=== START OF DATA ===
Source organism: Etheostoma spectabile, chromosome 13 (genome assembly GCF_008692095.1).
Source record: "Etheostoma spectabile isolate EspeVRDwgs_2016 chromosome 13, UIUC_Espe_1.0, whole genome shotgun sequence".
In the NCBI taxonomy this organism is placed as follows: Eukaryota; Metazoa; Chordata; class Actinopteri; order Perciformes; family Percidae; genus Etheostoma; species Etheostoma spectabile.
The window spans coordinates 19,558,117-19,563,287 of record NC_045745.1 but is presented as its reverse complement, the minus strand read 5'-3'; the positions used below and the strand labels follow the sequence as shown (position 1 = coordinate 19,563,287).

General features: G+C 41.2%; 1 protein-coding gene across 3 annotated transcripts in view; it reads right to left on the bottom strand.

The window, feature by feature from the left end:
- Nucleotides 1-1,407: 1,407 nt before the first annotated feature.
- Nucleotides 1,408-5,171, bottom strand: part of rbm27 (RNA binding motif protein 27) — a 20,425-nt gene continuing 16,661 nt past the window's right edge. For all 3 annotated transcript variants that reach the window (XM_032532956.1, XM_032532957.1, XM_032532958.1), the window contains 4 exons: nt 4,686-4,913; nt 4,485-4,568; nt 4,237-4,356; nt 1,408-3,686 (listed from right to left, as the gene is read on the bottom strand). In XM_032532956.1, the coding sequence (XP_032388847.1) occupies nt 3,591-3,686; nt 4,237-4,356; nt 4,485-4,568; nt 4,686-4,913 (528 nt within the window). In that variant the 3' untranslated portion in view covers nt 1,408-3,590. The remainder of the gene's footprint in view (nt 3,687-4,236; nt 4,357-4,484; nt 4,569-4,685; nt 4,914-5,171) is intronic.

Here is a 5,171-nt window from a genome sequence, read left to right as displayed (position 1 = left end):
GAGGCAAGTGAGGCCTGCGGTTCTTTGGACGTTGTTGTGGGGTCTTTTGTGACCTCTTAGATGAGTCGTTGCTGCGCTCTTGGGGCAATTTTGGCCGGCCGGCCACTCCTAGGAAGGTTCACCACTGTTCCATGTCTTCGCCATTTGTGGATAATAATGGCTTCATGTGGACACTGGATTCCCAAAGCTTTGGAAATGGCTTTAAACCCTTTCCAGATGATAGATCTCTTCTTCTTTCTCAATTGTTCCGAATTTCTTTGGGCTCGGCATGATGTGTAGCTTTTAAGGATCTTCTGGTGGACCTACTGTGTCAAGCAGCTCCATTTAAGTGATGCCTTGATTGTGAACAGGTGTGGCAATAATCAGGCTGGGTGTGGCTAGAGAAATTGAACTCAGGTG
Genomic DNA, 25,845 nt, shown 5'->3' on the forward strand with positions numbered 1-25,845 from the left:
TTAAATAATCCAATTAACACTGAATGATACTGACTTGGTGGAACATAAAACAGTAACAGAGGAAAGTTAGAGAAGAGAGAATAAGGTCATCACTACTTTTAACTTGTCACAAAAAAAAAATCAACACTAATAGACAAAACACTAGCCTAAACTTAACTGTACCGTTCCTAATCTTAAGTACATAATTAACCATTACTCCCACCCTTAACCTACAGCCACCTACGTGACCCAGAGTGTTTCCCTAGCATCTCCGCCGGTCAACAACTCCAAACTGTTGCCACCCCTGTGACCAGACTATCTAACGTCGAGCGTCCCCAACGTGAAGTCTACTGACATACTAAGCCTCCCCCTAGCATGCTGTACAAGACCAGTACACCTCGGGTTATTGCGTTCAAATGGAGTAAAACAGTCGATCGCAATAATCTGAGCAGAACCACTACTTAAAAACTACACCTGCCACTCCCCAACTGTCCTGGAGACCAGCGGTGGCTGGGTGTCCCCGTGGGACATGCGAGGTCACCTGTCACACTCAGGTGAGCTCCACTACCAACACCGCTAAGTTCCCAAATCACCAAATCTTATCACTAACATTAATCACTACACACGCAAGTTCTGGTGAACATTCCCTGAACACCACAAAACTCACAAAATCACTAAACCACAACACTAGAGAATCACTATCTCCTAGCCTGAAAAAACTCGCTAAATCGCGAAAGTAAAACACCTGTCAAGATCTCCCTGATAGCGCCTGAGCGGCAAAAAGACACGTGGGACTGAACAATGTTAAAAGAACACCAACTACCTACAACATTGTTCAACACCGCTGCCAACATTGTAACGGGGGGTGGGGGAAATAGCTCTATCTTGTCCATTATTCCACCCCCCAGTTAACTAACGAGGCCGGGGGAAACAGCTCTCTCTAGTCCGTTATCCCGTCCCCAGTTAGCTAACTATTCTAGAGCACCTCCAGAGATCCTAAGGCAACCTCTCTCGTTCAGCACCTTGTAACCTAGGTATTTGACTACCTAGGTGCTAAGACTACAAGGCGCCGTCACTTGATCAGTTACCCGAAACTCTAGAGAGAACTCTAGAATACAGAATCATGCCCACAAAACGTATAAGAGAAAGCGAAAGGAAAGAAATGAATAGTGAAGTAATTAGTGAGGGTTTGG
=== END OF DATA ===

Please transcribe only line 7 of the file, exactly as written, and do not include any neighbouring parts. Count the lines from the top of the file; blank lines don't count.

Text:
- Nucleotides 1-1,407: 1,407 nt before the first annotated feature.